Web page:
In late April, Ukraine ordered Poland's Institute of National Remembrance to halt its search for Polish graves in Ukraine, including burial sites of soldiers who lost their lives in WWI, the Polish-Soviet War of 1919-1921 and Poland's defensive campaign against the German and Soviet invasion in 1939.
Ukraine's move came after authorities in Hruszowice (south-eastern Poland) removed an illegally-erected monument to the Ukrainian Insurgent Army (UPA), a World War II nationalist military formation responsible for the Volhynia killings of thousands of Polish civilians.
President Duda admitted at a press conference with Poroshenko that there are "many difficult issues" between Poland and Ukraine. He also expressed hope that it would be possible to resolve those issues "in the spirit of good neighbourly cooperation between the two countries and their societies."
"We don't want history to determine what happens today or what will be in the future, but very often things that happened years ago have an influence on our current reality through human sensitivity, the pain that remains," Andrzej Duda said.
The president underscored that politicians should understand and respect that sensitivity. "We must take care that at all costs the truth is sought and that untruth and slander do not cast a shadow over relations between our countries, our nations," said the Polish president.
President Duda said that together with his Ukrainian counterpart Petro Poroshenko, they have decided to "call on everyone to refrain from any commemorative actions which are not based on scientific evidence."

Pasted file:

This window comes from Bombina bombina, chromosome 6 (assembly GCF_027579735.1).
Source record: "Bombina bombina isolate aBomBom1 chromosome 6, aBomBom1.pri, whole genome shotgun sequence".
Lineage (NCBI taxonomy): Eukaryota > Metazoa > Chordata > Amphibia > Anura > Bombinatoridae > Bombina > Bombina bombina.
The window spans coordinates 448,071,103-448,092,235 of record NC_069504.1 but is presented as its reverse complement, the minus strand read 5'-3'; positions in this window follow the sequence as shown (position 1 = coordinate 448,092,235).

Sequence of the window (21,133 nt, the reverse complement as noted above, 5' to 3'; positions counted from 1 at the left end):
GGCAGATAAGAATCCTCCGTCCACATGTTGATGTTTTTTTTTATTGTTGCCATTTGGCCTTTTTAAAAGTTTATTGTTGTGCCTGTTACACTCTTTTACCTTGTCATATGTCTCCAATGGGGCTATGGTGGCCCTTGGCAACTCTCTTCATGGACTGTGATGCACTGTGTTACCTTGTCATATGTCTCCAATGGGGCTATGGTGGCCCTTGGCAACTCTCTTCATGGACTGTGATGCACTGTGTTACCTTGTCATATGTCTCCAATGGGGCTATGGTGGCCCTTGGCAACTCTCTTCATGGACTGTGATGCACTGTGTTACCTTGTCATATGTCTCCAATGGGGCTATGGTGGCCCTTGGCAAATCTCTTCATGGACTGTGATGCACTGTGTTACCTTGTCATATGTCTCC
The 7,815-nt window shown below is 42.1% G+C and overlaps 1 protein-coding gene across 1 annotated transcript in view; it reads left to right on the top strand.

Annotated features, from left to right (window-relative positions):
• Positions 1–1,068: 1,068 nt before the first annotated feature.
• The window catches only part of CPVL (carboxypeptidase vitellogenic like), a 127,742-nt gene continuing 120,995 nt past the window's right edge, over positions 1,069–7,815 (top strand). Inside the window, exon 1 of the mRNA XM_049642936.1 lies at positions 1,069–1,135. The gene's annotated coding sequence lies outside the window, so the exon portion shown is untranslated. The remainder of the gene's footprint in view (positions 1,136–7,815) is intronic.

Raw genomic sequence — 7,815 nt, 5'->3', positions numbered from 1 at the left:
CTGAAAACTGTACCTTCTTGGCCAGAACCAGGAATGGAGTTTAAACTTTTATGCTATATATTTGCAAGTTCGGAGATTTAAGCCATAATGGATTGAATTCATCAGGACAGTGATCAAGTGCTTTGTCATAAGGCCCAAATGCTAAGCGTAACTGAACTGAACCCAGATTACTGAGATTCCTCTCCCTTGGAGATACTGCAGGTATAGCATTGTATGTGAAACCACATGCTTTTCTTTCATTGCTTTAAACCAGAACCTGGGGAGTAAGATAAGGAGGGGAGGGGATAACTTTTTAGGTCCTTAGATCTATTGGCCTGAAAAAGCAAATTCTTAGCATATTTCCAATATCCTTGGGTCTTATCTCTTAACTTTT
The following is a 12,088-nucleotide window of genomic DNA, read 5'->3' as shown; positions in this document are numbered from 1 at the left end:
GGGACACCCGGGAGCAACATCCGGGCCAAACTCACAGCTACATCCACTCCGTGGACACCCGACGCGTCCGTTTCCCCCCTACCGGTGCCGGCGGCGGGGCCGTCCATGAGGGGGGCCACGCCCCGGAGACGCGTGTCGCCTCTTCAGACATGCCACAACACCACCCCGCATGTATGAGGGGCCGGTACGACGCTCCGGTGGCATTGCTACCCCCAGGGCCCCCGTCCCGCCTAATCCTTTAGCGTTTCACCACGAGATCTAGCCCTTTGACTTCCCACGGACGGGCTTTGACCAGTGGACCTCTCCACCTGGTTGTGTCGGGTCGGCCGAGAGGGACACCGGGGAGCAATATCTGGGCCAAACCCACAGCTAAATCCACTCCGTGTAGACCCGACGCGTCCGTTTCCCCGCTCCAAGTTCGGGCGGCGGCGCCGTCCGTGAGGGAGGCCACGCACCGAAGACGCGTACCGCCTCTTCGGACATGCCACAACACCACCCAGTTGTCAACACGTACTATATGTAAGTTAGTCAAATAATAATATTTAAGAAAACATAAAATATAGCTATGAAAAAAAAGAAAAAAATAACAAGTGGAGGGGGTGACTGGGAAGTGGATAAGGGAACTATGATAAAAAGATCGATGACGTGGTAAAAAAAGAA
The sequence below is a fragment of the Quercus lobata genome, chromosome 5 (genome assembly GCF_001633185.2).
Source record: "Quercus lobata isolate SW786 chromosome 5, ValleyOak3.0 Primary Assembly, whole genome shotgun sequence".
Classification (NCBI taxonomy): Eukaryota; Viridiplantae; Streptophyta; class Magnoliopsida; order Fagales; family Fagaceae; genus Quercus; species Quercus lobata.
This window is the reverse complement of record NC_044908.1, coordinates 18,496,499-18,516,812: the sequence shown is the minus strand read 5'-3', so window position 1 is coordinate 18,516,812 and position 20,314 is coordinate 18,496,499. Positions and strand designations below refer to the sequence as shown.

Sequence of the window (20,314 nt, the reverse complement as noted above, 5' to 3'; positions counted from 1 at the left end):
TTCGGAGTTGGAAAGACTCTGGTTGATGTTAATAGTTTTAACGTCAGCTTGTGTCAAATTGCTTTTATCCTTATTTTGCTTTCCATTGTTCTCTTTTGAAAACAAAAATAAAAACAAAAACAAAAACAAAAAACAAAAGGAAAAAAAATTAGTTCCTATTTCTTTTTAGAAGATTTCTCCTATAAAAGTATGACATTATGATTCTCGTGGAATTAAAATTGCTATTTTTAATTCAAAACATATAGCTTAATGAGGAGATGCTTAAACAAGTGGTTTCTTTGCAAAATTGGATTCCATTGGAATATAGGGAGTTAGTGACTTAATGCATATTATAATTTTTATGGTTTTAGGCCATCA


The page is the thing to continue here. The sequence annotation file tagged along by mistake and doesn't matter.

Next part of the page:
He noted that first of all he had in mind the problem of exhumations. The president stressed he has turned to President Poroshenko with "a very clearly worded appeal so that we could break the impasse which has arisen in this sphere of Polish-Ukrainian relations." "Historical research and exhumations must be allowed again in both countries," the Polish head of state added.
Ukraine's President Petro Poroshenko said he had agreed with President Duda that history should not affect the strategic character of relations between Kiev and Warsaw, and that both countries ought to move forward. "We have come to the conclusion that history should not affect the strategic character of our relations," Poroshenko emphasised. "Heroes need to be remembered, the memory of innocent victims must be honoured, but we need to move forward because, while we cannot change history, we can change the present and create better conditions for the future so that no one is ever able to sow hatred and enmity in the hearts of Polish, as well as Ukrainian people," Poroshenko said following a meeting between the two leaders in the Ukrainian city of Kharkiv.
The Ukrainian president also announced both leaders had agreed to raise the status of the Polish-Ukrainian committee on historical matters, so that the body included both countries' deputy PMs.
"I am convinced that we will be able to demonstrate swift and considerable progress in this regard," Poroshenko said.
Thanks to the efforts of the bilateral committee, he added, it should be possible to give the green light to "exhumations and historical research", as well as stop acts of vandalism against memorial sites in Poland and Ukraine, the Ukrainian president concluded.
At the beginning of the visit, the two presidents paid tribute to Polish soldiers murdered by the Soviet security service NKVD and buried at the Victims of Totalitarianism Cemetery in Kharkiv. Over 4,300 Polish victims have been buried there. (PAP)